When it comes to dream getaways, Aruba and Bermuda should be two destinations top of most people’s lists. Both of these friendly island paradises can offer amazing experiences, especially if you’re looking for sun, sea, and sand.
Choosing whether to visit Aruba or Bermuda for that once-in-a-lifetime vacation or honeymoon destination can therefore be difficult. Having visited both, we compare them below, and show you what each has to offer.
Aruba vs Bermuda: Stunning natural scenery
For tourists looking to sunbathe and swim, both Aruba and Bermuda are great options. Bermuda, made up of 138 islands and cays, has 64 miles of coastline compared to smaller Aruba’s 43 miles.
Both have stunning beaches and great turquoise swimming waters, but Bermuda is probably the better choice if beaches are your main criteria. Bermuda has some of the best in the region, and it’s a very easy island to get around with a decent and cheap bus service. In theory that means you can get from beach to beach, town to town, in Bermuda very easily. However, Bermuda is a much more expensive island than Aruba in terms of food, accommodation and the like.
Aruba and Bermuda both have those picture-perfect white sand beaches you see when admiring images of the tropics, however Bermuda does have more. Aruba, however, is one of the best spots in the world for snorkeling, and it beats Bermuda hands down in that respect.
Expect beach weather year-round in Aruba. However the temperatures in Bermuda from mid-December to March can be relatively cool.
Below we look in more detail at what both islands have to offer potential tourists, before showing how each is different culturally, and what to expect.
For a fantastic swimming spot, and a long stretch of white sand, then head to Eagle Beach in the island’s north. It’s the picture perfect image of a Caribbean coastline.
What makes Aruba really stand out in the Caribbean is the colorful sealife you can see when snorkeling and diving here. Head to Baby Beach in the very south of the island, and expect to be mesmerized. This is probably one of the best snorkeling spots in the world where you can watch numerous colorful reef fish, and swim with sea turtles. A great underwater camera – such as this one – is a must.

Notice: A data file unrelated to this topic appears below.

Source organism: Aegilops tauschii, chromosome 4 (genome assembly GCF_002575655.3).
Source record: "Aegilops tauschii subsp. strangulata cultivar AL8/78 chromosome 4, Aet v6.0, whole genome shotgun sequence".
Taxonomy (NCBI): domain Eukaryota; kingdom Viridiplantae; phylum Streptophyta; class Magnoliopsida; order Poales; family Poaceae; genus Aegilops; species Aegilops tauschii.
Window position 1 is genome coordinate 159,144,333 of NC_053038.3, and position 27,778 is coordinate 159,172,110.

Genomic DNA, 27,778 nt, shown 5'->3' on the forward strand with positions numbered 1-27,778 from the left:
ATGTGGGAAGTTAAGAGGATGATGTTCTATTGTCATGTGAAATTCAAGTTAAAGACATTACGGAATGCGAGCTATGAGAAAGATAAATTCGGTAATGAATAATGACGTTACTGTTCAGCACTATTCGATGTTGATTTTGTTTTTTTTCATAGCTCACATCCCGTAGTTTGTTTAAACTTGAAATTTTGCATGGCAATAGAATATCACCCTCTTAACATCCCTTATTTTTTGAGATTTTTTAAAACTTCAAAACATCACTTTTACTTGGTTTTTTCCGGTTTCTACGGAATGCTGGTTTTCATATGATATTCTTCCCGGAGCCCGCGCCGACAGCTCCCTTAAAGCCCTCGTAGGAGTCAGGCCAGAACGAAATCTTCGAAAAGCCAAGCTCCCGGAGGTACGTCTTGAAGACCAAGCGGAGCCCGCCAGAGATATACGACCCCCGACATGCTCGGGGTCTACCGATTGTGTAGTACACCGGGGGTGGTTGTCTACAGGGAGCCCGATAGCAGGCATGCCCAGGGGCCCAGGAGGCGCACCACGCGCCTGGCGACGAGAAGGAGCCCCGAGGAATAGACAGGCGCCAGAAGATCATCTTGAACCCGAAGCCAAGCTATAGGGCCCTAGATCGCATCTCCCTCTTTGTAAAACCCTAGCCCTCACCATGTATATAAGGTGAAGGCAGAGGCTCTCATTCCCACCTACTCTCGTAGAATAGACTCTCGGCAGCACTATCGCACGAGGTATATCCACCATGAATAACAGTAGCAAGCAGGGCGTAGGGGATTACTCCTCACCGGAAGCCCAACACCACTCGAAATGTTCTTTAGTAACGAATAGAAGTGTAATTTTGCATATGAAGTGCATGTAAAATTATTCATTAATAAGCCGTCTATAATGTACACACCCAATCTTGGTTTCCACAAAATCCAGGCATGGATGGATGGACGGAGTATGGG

Malmok Beach is another great beach and snorkeling spot. The water is exceptionally clear – almost glass-like. In fact it’s possible to even see the 400-foot SS Antilla – now a haven for sealife – from the surface, despite the shipwreck being on the seabed.
Another wonderful spot for wildlife is De Palm Island, a small private island off the coast of Aruba. It’s home to a friendly flock of flamingos!
This little British island territory has some stunning stretches of coastline, with white, golden, and even pink sand beaches. Bermuda’s longest beach, Warwick Long Bay, is a great place to dip your toes for a romantic walk along the shore.
One of our favorite beaches is West Whale Bay, which has unbelievable turquoise-clear water. As the name suggests, you can also spot migrating humpback whales here during April.
For a more secluded and private beach, head to Clarence Cove, which also has safe calm swimming water. However if you want a snorkeling spot, we would recommend Church Bay. The reef lies very close to the shoreline, so you can rent snorkeling equipment from the refreshment stands nearby and swim out to the colorful sea-life.
For such a small nation, Bermuda packs a punch in terms of natural attractions. When you need a break from sunbathing and swimming, then make your way to Walsingham Nature Reserve. Here you can explore the magnificent Crystal Caves that are 120 foot below the ground – one of dozens of caves on the island.
For a dip, you can go to the natural swimming lakes situated throughout the mangroves in Blue Hole Park – there are several walking trails to enjoy that take you to and from these swimming spots.
Aruba vs Bermuda: Explore the sights and experience the tropics
Along with the natural scenery on offer, both Aruba and Bermuda have a wealth of attractions and cultural experiences worth checking out.